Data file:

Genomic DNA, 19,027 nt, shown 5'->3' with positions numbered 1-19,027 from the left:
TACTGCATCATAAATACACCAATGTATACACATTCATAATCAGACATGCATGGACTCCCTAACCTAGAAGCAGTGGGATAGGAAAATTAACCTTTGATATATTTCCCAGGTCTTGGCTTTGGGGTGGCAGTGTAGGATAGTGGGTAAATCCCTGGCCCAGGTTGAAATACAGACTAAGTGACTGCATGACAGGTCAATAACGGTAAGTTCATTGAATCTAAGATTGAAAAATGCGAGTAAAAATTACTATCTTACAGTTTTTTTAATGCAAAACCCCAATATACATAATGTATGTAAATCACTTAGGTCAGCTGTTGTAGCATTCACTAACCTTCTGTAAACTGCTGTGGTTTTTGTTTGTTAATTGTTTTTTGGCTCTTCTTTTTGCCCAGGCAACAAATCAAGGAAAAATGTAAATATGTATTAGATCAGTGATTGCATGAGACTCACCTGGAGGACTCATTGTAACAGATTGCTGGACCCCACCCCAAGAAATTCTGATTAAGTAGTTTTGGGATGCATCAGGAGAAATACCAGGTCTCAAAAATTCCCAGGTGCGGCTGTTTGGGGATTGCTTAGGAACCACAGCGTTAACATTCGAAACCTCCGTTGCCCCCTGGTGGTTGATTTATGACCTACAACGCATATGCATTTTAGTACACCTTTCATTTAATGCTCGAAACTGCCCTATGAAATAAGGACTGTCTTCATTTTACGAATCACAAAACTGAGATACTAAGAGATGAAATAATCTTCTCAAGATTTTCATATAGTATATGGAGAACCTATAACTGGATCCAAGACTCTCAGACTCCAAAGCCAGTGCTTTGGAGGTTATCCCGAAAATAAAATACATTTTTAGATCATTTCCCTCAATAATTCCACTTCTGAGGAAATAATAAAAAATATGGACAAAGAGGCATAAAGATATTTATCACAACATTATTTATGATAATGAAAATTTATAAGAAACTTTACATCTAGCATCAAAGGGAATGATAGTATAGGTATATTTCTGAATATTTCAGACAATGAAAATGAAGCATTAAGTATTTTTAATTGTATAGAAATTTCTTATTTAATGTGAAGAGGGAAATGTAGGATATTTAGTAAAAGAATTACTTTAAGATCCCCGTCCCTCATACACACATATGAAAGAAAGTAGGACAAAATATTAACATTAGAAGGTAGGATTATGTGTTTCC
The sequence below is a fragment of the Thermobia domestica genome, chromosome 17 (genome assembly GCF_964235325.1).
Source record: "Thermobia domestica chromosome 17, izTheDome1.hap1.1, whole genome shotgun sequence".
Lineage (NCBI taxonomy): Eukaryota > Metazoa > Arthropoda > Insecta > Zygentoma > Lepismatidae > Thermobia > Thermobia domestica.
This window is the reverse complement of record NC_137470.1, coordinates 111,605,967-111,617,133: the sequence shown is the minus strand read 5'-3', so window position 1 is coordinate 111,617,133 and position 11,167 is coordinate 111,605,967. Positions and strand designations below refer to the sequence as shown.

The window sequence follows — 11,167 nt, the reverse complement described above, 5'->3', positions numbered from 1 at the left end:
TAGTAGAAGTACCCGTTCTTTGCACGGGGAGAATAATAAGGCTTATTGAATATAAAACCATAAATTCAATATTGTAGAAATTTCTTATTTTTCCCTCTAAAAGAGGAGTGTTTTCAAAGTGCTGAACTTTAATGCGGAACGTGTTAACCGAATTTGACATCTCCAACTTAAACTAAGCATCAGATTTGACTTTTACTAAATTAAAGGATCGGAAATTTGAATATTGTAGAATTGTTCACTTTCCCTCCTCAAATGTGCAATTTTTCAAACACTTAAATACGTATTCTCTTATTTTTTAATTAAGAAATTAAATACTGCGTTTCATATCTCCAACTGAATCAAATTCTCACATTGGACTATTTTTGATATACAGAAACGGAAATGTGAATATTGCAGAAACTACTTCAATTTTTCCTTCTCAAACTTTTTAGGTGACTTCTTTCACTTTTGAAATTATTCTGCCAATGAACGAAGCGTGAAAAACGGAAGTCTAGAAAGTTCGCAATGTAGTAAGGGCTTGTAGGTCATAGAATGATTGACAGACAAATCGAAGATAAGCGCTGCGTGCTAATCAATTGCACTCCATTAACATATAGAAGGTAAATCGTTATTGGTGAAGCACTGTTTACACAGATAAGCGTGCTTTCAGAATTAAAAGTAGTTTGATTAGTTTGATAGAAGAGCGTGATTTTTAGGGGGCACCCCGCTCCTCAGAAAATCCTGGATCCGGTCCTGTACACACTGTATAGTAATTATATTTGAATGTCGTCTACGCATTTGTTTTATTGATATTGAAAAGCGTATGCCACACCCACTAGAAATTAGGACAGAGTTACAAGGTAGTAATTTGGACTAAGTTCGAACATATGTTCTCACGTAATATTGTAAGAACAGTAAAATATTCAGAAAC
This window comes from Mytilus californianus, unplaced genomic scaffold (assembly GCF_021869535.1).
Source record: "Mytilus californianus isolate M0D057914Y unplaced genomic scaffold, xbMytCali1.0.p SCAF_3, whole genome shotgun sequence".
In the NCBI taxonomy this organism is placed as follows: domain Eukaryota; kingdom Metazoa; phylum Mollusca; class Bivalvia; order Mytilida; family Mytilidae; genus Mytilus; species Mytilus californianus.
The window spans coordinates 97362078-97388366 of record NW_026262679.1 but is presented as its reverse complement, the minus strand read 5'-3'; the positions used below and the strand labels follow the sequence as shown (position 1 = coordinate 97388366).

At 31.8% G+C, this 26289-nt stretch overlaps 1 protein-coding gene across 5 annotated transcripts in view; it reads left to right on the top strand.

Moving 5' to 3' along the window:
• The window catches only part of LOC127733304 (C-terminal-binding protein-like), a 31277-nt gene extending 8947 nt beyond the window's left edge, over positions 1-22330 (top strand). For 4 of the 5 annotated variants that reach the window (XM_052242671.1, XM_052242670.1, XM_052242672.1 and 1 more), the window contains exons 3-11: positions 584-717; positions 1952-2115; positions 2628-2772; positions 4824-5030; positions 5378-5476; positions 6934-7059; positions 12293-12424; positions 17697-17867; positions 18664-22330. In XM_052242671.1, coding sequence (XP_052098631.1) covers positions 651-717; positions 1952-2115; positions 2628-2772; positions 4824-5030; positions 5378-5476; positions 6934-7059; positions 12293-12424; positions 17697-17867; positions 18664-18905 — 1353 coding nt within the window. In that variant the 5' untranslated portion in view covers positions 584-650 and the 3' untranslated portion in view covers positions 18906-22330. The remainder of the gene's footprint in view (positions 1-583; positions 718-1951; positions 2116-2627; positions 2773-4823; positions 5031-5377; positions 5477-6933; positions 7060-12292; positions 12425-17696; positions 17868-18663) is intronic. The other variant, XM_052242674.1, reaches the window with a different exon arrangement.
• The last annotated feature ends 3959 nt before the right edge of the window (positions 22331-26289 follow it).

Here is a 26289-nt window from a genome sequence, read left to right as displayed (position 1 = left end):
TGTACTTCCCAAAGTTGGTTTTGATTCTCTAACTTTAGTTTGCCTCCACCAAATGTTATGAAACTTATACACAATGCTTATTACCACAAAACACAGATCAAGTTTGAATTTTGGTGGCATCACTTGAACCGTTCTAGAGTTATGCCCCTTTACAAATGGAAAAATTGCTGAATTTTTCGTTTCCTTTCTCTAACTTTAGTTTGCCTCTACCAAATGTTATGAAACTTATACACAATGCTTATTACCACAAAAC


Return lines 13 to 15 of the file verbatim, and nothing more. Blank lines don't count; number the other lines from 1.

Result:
At 31.8% G+C, this 26289-nt stretch overlaps 1 protein-coding gene across 5 annotated transcripts in view; it reads left to right on the top strand.

Moving 5' to 3' along the window:
• The window catches only part of LOC127733304 (C-terminal-binding protein-like), a 31277-nt gene extending 8947 nt beyond the window's left edge, over positions 1-22330 (top strand). For 4 of the 5 annotated variants that reach the window (XM_052242671.1, XM_052242670.1, XM_052242672.1 and 1 more), the window contains exons 3-11: positions 584-717; positions 1952-2115; positions 2628-2772; positions 4824-5030; positions 5378-5476; positions 6934-7059; positions 12293-12424; positions 17697-17867; positions 18664-22330. In XM_052242671.1, coding sequence (XP_052098631.1) covers positions 651-717; positions 1952-2115; positions 2628-2772; positions 4824-5030; positions 5378-5476; positions 6934-7059; positions 12293-12424; positions 17697-17867; positions 18664-18905 — 1353 coding nt within the window. In that variant the 5' untranslated portion in view covers positions 584-650 and the 3' untranslated portion in view covers positions 18906-22330. The remainder of the gene's footprint in view (positions 1-583; positions 718-1951; positions 2116-2627; positions 2773-4823; positions 5031-5377; positions 5477-6933; positions 7060-12292; positions 12425-17696; positions 17868-18663) is intronic. The other variant, XM_052242674.1, reaches the window with a different exon arrangement.